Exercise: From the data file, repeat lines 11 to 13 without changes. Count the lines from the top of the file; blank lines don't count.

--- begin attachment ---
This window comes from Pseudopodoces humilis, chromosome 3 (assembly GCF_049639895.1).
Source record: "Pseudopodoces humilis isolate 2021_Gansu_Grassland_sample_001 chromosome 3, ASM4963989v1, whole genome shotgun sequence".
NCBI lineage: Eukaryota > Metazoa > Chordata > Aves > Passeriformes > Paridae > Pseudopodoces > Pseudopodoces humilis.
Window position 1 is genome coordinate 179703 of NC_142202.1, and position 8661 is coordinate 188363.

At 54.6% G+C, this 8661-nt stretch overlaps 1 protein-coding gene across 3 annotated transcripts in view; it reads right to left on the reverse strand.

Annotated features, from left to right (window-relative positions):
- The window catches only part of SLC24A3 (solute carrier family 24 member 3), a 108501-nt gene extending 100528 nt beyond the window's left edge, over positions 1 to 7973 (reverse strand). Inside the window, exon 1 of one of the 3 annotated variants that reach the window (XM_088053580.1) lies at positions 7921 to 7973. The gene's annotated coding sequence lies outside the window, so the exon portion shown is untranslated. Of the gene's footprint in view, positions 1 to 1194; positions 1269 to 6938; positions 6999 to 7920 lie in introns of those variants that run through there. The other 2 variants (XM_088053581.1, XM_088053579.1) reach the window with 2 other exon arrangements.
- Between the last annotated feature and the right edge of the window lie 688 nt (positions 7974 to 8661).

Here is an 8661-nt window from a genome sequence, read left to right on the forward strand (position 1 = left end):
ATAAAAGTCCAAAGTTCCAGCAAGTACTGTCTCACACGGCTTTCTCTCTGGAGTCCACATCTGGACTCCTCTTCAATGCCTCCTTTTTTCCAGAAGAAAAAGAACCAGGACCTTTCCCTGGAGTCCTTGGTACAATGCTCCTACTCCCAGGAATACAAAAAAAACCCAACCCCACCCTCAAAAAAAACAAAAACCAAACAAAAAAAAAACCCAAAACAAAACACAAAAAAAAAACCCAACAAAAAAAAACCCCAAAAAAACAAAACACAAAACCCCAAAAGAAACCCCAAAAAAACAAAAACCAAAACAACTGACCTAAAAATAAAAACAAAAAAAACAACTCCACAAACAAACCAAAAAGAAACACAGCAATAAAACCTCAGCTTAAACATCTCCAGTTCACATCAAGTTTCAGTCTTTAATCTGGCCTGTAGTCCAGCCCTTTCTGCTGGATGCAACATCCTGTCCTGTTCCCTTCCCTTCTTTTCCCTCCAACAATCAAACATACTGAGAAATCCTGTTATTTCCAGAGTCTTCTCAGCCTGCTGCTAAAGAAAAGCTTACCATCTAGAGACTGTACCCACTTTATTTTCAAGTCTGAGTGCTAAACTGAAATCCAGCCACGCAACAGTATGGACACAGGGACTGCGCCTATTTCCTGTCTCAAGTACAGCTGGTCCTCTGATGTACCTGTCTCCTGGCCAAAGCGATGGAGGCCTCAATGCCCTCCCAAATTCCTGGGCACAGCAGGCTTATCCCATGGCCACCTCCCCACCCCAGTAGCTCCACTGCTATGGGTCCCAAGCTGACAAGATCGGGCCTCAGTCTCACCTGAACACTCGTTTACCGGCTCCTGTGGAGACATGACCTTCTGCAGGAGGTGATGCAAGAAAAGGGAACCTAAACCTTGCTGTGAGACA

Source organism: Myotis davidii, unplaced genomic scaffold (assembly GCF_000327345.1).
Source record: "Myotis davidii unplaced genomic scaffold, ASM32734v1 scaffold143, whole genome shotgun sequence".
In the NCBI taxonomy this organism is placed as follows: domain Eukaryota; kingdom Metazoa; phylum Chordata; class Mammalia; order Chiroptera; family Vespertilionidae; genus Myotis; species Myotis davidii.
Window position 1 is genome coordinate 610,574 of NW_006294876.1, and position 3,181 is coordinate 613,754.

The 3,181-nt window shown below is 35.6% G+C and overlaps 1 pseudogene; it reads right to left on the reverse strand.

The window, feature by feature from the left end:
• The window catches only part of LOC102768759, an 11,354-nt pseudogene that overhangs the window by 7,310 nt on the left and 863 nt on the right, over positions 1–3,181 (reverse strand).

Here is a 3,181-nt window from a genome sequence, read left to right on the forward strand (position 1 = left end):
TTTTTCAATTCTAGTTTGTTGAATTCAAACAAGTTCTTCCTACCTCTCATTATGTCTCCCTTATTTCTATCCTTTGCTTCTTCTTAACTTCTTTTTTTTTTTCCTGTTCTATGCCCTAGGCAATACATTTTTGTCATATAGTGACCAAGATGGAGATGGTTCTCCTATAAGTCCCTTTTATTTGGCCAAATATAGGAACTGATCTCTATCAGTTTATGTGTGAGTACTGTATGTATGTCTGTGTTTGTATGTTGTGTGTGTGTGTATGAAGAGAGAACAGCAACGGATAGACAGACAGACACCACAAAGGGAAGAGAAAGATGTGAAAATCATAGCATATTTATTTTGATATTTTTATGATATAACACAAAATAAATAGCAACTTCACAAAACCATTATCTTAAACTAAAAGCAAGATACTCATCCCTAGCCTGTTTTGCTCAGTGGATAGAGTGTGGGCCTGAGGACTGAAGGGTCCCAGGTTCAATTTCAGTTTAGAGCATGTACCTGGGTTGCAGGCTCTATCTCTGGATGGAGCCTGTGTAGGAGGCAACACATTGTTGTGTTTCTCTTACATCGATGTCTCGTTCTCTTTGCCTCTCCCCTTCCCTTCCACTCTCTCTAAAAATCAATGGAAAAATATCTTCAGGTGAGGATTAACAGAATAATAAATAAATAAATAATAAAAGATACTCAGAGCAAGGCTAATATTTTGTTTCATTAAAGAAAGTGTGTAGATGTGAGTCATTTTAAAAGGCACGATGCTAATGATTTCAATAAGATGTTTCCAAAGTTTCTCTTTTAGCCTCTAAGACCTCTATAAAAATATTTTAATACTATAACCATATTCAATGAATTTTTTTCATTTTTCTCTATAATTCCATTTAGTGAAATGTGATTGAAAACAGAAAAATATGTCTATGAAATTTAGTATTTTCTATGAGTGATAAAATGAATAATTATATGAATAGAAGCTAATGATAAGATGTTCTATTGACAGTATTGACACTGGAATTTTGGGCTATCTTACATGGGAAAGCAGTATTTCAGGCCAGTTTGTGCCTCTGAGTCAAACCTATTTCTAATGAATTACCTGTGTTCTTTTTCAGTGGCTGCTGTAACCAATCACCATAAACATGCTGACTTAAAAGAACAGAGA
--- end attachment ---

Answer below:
Source organism: Myotis davidii, unplaced genomic scaffold (assembly GCF_000327345.1).
Source record: "Myotis davidii unplaced genomic scaffold, ASM32734v1 scaffold143, whole genome shotgun sequence".
In the NCBI taxonomy this organism is placed as follows: domain Eukaryota; kingdom Metazoa; phylum Chordata; class Mammalia; order Chiroptera; family Vespertilionidae; genus Myotis; species Myotis davidii.